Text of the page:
Articles and Analysies
New bin Laden audiotape focuses on Hamas
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Apr 25, 2006 - 2:52:00 AM

Associated Press
CAIRO, Egypt - Osama bin Laden issued new threats in an audiotape broadcast on Arab television yesterday and accused the United States and Europe of supporting a "Zionist" war on Islam by cutting off funds to the Hamas-led Palestinian government.

He also urged followers to go to Sudan, his former base, to fight a proposed U.N. peacekeeping force.

His words, the first new message by the al-Qaeda leader in three months, seemed designed to justify potential attacks on civilians - something al-Qaeda has been criticized for even by some of its Arab supporters.

He also appeared to be trying to drum up support among Arabs by accusing the West of targeting Hamas, an armed group that fights against Israel and now heads the Palestinian government.

Citing the West's decision to cut off aid to the Hamas-led government because it refuses to renounce violence or recognize Israel, bin Laden said the United States and Europe were waging war on Islam.

"The blockade which the West is imposing on the government of Hamas proves that there is a Zionist, crusaders' war on Islam," bin Laden said.

President Bush was told about the tape yesterday morning. The intelligence community has told the administration it believes the tape is authentic, White House spokesman Scott McClellan said.

"The al-Qaeda leadership is on the run and under a lot of pressure," McClellan said at a Marine base in Twentynine Palms, Calif., where Bush was having lunch with military families. "We are on the advance. They are on the run."

Hamas spokesman Sami Abu Zuhri was quick to distance the group from bin Laden, declaring that "the ideology of Hamas is totally different from the ideology of Sheikh bin Laden."

The groups do, however, share an anti-Israel stance that calls for the destruction of the Jewish state.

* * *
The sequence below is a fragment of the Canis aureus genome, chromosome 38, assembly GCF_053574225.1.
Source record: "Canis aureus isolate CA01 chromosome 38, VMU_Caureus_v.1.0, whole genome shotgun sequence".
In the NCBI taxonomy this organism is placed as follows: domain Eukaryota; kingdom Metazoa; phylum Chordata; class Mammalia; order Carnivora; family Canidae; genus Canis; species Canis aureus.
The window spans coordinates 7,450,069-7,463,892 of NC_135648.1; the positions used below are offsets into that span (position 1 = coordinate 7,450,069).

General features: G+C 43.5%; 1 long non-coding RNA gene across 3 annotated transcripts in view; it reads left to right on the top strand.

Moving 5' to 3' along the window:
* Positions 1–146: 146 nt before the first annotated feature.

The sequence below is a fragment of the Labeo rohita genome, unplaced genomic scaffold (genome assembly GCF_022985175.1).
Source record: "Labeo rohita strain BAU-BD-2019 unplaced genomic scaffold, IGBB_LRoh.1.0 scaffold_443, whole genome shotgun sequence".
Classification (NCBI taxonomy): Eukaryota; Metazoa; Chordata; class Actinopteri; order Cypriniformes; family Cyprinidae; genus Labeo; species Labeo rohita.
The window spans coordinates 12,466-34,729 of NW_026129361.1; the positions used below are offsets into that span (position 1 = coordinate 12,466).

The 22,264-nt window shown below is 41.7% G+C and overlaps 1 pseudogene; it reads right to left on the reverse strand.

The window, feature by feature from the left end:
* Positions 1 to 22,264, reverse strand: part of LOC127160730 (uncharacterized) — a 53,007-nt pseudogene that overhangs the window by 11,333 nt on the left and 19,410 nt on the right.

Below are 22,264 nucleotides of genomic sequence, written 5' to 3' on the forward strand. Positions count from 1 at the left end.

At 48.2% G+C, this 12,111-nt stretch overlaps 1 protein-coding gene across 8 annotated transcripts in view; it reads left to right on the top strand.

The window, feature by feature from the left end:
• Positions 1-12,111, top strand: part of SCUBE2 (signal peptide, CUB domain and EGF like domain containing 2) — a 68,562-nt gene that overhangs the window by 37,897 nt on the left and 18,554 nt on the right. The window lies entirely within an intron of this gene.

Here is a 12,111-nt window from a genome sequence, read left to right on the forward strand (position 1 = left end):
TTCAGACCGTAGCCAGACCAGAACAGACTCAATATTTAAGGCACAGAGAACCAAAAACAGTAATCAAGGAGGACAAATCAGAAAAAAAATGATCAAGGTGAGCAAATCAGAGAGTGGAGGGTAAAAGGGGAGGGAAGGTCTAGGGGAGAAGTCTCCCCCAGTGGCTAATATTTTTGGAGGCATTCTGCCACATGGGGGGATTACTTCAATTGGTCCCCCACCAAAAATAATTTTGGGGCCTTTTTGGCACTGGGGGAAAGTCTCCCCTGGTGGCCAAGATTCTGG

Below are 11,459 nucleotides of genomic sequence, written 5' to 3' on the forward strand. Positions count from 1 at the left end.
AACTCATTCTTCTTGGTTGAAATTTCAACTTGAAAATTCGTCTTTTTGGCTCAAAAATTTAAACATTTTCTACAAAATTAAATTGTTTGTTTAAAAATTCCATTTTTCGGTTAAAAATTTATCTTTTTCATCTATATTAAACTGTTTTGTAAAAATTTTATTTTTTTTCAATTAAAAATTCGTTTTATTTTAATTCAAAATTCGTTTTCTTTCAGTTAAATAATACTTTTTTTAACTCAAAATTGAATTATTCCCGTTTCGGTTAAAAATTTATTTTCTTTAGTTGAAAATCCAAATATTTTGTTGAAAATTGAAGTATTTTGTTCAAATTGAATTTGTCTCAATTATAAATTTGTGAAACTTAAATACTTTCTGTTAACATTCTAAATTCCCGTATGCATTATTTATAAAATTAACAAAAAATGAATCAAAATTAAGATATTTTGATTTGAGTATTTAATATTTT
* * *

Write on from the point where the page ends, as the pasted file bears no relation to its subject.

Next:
Israeli government spokesman Raanan Gissin said it appeared bin Laden had decided to issue the verbal assault to deflect growing Arab animosity toward al-Qaeda. That criticism peaked in December when the leader of the al-Qaeda in Iraq group, Abu Musab al-Zarqawi, claimed responsibility for bombings at Jordanian hotels that killed many Arabs.

The voice on the tape sounded strong and resembled that on other recordings attributed to bin Laden, but its authenticity could not be verified independently.

Al-Jazeera television appeared to have had the tape long enough to make significant edits, with its news reader providing background comments. The network broadcast about five minutes of the tape.

Bob Ayers, a security expert with the Chatham House think tank in London, said the tape might be bin Laden's way of playing cat-and-mouse with those hunting him. The al-Qaeda leader is believed to be hiding in the rugged mountains that divide Pakistan from Afghanistan.

"It's when people have kind of forgotten about him, when he's not been on the news, that the tapes emerge," Ayers said. "It's kind of his way of thumbing his nose at the U.S. and saying, 'Hey, I'm still out here, and you haven't caught me and you can't.' That's what he's saying."

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